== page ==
A Beta Test of a Computer-Assisted Instruction Module in Improving Dermatologic Physical Exam Skills in Third Year Medical Students
Department of Family Medicine and Community Health
Baldor, Robert; Domino, Frank
Medical Subject Headings
Dermatology; Diagnosis, Computer-Assisted; Education, Medical
Computer Engineering | Dermatology | Medical Education | Software Engineering
Introduction: Third year medical students at UMass. Medical School have only a brief exposure to dermatology during their first two years, resulting in limited skills in dermatology physical diagnosis. While other skills of the physical exam – e.g. the cardiac exam, the abdominal exam – are taught in the first 2 years and are applied and refined with repetition and instruction during students’ clinical rotations, dermatology remains limited in its exposure and instruction during the third year. This may prevent students from gaining the needed physical diagnosis skills in this important clinical area. Given this scenario, a computer-assisted instruction module was created and beta-tested to improve students’ physical diagnosis skills in dermatology.
Method:A computer-based dermatology physical diagnosis presentation was created using Microsoft PowerPoint to instruct third year medical students in dermatology physical exam skills. Each slide presented students with a dermatology physical exam finding, a brief description, and a picture. In order to test the students’ knowledge of dermatology physical exam findings, a 23-item multiple-choice exam was created using XCom Exam Composer. 9 questions dealt with knowledge of verbal descriptions of lesions, while 14 questions dealt with the identification of lesions. The test was administered both before and after the presentation to 15 students taking a required 6-week Family Medicine clerkship at UMass. Medical School.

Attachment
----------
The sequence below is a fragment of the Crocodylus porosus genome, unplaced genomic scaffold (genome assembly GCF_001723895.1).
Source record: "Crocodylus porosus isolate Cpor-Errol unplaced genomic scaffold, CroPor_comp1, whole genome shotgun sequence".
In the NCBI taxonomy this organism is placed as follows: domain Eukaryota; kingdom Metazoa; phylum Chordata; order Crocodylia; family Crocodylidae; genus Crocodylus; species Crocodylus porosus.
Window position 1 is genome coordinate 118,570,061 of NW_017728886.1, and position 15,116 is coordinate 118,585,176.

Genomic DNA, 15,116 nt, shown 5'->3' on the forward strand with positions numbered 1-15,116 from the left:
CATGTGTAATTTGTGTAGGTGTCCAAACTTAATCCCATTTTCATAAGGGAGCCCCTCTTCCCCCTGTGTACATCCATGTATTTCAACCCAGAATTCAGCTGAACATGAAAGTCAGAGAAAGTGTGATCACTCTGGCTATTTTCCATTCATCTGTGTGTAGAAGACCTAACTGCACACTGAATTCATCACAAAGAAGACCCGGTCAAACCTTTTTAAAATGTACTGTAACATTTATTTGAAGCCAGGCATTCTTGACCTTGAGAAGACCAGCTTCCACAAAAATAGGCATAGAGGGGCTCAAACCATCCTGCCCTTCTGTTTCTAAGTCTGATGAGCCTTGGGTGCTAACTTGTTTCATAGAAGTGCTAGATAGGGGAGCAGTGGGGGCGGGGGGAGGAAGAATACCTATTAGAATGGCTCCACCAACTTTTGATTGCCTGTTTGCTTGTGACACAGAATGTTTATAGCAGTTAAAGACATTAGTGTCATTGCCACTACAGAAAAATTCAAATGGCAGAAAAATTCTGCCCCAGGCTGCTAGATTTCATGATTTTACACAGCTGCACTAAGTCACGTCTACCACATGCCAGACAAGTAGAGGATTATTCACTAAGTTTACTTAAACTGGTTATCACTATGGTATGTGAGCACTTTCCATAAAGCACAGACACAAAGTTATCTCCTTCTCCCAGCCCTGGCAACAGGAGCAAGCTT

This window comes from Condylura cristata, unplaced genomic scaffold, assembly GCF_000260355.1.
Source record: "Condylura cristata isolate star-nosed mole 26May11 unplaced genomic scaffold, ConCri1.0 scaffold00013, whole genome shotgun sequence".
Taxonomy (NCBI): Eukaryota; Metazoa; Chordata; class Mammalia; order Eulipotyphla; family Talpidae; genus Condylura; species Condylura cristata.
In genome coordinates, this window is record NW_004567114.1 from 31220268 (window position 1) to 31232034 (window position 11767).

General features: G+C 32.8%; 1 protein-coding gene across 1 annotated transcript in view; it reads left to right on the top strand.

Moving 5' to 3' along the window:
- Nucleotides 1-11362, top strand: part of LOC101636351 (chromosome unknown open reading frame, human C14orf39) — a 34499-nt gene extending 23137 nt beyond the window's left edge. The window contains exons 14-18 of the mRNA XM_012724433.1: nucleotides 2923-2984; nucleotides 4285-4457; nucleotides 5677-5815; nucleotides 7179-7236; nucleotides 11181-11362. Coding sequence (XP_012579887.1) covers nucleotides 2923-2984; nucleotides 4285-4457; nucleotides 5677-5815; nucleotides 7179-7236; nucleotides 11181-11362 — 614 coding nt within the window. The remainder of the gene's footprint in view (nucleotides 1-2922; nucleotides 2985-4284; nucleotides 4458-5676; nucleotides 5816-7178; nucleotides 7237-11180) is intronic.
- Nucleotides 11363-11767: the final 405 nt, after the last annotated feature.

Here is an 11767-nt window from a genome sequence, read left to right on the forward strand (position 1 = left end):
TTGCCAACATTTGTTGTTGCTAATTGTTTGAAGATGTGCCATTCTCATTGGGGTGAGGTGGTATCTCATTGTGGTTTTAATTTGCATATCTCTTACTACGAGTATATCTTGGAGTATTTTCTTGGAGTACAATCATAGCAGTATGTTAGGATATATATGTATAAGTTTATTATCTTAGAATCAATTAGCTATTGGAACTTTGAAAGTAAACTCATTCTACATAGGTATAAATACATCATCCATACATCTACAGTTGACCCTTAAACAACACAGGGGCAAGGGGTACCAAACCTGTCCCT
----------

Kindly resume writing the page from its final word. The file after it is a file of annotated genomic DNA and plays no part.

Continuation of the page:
Results:13 out of the 15 sampled students completed the curriculum. The average pre-test score was 18.4/23 questions correct (80%); the average post-test score was 20.5/23 questions correct (89.1%) - with an average improvement of 2.1 points (9.1%). These results (i.e., the increase in scores post-test) were statistically significant using both a parametric paired t-test (t = 2.720; p=.019) as well as a non-parametric Wilcoxon Signed Ranks Test to take the small sample size into account (z = 2.508; p=.012).
Discussion: This computer-assisted instruction in dermatology significantly improved students’ physical exam skills, as measured by this multiple-choice exam. Informal comments were positive: students enjoyed the module, and appreciated the increased exposure to dermatology. Future studies are needed to evaluate student experience during this module, as well as their competence and confidence in diagnosing dermatologic lesions. Also, the Family Medicine Clerkship faculty intends to evaluate this module with a larger population of students, including those at different stages of their third year medical training, in order to examine the module’s effects. Furthermore, studies using a larger population are needed to evaluate the benefit and cost-effectiveness of this computer-assisted instruction program versus traditional book-based instruction.
Deligiannidis, Konstantinos, "A Beta Test of a Computer-Assisted Instruction Module in Improving Dermatologic Physical Exam Skills in Third Year Medical Students" (2004). University of Massachusetts Medical School. Senior Scholars Program. Paper 35.
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